Safety agency meets with automakers to discuss future recall agreement
News broke in the late fall of 2013 that General Motors (GM) had covered up an ignition switch defect for more than a decade and was responsible for approximately 10 deaths. The investigation into GM began as Toyota’s record settlement of $1.2 billion with the Justice Department over accelerator issues was announced.
The recalls only continued after Takata revealed a certain airbag inflator was breaking down and exploding, causing severe injuries and even death in minor accidents. As 2015 progressed, consumers learned Volkswagen (VW) lied about its clean diesel vehicles and the supposedly green vehicles were releasing dangerous gases into the air.
During the past five years, automakers have faced the consequences for their mistakes, but it doesn’t eliminate the years where problems went unreported and people were allowed to be injured. Dismissed as inconsequential, these vehicle flaws continued to disrupt lives.
Toyota settled at an unprecedented $1.2 billion. Recently GM announced it would pay almost $600 million from its compensation fund to the victims and families of the ignition switch recall. The numbers rose exponentially from original reports of about a dozen deaths to 124. More than 90 percent accepted the fund offers. Fifteen employees lost their jobs after an investigation proved they knew about the problem for more than a decade.
Takata used an ammonium nitrate propellant to ignite their air bags during a collision. This compound isn’t commonly used because it cycles through five states, making it extremely volatile. Instead of choosing safety, Takata chose the inexpensive option, which resulted in a $70 million fine. A recent press conference revealed the origins of the VW emissions scandal is found in the challenging U.S. limits on nitrogen oxide emissions.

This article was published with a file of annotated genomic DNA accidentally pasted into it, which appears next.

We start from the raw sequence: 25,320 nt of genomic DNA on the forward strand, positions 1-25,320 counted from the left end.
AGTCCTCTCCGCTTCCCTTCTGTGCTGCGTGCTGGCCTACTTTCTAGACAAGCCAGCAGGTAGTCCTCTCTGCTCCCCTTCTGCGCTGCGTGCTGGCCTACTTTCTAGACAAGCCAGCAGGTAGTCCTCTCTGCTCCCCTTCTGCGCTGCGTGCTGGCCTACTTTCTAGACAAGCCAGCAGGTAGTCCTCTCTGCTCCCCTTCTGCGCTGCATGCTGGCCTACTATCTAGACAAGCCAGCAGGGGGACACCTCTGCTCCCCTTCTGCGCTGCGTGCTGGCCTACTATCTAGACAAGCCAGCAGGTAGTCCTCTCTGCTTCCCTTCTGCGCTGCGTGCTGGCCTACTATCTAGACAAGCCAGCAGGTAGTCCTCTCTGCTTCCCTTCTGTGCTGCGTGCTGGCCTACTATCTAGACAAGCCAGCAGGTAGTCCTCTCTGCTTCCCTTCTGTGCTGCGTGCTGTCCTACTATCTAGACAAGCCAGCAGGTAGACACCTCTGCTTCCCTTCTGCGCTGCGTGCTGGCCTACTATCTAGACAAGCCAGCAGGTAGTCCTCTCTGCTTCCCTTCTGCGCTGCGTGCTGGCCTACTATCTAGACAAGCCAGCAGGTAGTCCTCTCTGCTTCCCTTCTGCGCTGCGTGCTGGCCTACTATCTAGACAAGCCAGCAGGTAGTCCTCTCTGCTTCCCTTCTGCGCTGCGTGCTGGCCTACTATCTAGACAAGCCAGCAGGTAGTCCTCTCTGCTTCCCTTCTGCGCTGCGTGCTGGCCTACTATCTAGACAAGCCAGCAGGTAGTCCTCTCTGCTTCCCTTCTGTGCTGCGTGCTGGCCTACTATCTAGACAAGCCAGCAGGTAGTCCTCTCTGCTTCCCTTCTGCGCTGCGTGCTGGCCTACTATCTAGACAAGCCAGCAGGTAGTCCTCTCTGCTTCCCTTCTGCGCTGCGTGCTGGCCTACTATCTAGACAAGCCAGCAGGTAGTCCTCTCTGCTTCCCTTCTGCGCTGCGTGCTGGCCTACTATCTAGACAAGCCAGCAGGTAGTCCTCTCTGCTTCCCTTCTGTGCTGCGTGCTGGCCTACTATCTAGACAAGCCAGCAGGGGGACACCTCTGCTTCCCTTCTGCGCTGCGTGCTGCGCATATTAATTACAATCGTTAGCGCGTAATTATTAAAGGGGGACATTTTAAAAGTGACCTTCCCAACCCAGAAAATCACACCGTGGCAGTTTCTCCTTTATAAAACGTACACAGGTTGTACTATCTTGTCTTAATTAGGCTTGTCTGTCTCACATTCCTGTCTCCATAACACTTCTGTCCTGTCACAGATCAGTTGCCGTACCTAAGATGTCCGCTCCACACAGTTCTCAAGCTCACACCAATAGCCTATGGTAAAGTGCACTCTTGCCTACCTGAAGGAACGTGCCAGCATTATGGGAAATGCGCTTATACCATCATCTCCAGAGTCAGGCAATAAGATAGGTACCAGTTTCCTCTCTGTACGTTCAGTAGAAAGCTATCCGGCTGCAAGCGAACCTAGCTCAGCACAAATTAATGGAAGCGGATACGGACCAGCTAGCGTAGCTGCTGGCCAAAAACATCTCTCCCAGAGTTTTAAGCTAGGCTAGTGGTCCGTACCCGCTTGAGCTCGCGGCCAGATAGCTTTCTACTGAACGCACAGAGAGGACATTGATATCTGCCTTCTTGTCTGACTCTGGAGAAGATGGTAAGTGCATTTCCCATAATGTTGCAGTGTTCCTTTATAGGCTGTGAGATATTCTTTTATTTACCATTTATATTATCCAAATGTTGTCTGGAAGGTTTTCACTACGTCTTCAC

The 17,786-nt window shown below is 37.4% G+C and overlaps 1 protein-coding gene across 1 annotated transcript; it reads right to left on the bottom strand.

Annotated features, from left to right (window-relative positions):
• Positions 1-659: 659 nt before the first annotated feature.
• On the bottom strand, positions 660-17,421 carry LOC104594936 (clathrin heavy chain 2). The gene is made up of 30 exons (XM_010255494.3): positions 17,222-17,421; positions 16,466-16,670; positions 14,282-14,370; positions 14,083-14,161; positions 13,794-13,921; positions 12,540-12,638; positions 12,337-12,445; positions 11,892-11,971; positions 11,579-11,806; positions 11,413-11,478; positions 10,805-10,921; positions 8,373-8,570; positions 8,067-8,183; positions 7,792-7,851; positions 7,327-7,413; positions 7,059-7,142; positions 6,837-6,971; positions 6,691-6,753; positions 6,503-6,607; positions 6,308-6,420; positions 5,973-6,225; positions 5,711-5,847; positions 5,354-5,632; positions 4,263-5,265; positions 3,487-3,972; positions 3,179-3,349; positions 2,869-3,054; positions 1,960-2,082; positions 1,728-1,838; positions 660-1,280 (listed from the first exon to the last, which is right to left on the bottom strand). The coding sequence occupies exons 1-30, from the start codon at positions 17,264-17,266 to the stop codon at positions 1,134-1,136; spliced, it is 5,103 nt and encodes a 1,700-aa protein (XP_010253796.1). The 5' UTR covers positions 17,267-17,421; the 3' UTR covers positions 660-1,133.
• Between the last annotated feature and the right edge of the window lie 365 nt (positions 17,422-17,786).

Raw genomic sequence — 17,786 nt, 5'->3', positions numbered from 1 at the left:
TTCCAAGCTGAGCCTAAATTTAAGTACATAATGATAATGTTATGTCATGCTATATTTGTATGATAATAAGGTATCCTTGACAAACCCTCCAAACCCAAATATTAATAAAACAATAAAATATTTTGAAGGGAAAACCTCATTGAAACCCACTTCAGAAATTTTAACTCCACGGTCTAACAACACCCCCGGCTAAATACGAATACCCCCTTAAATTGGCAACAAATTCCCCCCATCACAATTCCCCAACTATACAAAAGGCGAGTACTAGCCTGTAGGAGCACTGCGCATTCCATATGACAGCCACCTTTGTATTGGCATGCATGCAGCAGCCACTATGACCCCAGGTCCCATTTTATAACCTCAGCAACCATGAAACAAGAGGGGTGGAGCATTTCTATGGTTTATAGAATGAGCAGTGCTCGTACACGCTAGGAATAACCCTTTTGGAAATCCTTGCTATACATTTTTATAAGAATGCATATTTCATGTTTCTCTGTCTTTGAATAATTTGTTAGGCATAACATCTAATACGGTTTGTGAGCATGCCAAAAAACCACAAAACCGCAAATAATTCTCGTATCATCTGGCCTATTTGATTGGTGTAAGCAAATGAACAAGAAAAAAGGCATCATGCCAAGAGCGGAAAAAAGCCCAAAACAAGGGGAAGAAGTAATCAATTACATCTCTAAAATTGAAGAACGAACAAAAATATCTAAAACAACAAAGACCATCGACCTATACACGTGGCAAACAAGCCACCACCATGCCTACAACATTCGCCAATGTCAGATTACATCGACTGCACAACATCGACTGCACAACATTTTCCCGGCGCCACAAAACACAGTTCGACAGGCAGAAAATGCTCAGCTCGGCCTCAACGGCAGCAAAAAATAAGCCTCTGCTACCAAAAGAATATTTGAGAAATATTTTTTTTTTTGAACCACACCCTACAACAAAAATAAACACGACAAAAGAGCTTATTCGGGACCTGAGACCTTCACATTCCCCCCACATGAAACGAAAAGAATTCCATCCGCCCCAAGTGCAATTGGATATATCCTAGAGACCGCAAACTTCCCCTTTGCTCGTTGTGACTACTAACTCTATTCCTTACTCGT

In every case, the automaker is trying to help itself without any concern to the consumer. Whether it’s saving a few cents on a shorter detent plunger or using a cheaper chemical compound, these companies lied to the public. Many paid the ultimate price for this negligence. Others were left disabled. Millions are left with cars with no resale value.
Some of the blame fell on the National Highway Traffic Safety Administration (NHTSA) for not monitoring and investigating complaints better. The NHTSA fought the allegations with claims of underfunding and understaffing, but the issue remained. Somehow millions of vehicles were endangering the lives of drivers on the road and nothing was done.
In an attempt to improve safety recalls, the NHTSA is meeting with 15 automakers, including GM, Toyota, VW, Honda and Ford. The agency’s administrator Mark Rosekind has worked hard to increase regulation and decrease oversight after the recalls plaguing the last few years.
The goal is to have all automakers voluntarily agree to the new cyber security issues and recall procedures to ensure compliance in the future. If reached, this agreement could eliminate some of the dangers on the road because they become a deadly problem.
As we approach 2016, we can only hope these changes help drivers and vehicle owners remain as safe as possible on the road. If you or someone you love was affected by a major vehicle recall recently, let us know. We may be able to help you.
- Beene, “VW discloses origin of diesel deception: Meeting US NOx rules was initially ‘impossible,’” Automotive News (Dec. 10, 2015). [Link]
- Gardner, “GM ignition switch compensation fund offered $595 million,” Detroit Free Press (Dec. 10, 2015). [Link]
- Snavely, “NHTSA to meet with automakers over safety recall lapses,’ Detroit Free Press (Dec. 15, 2015). [Link]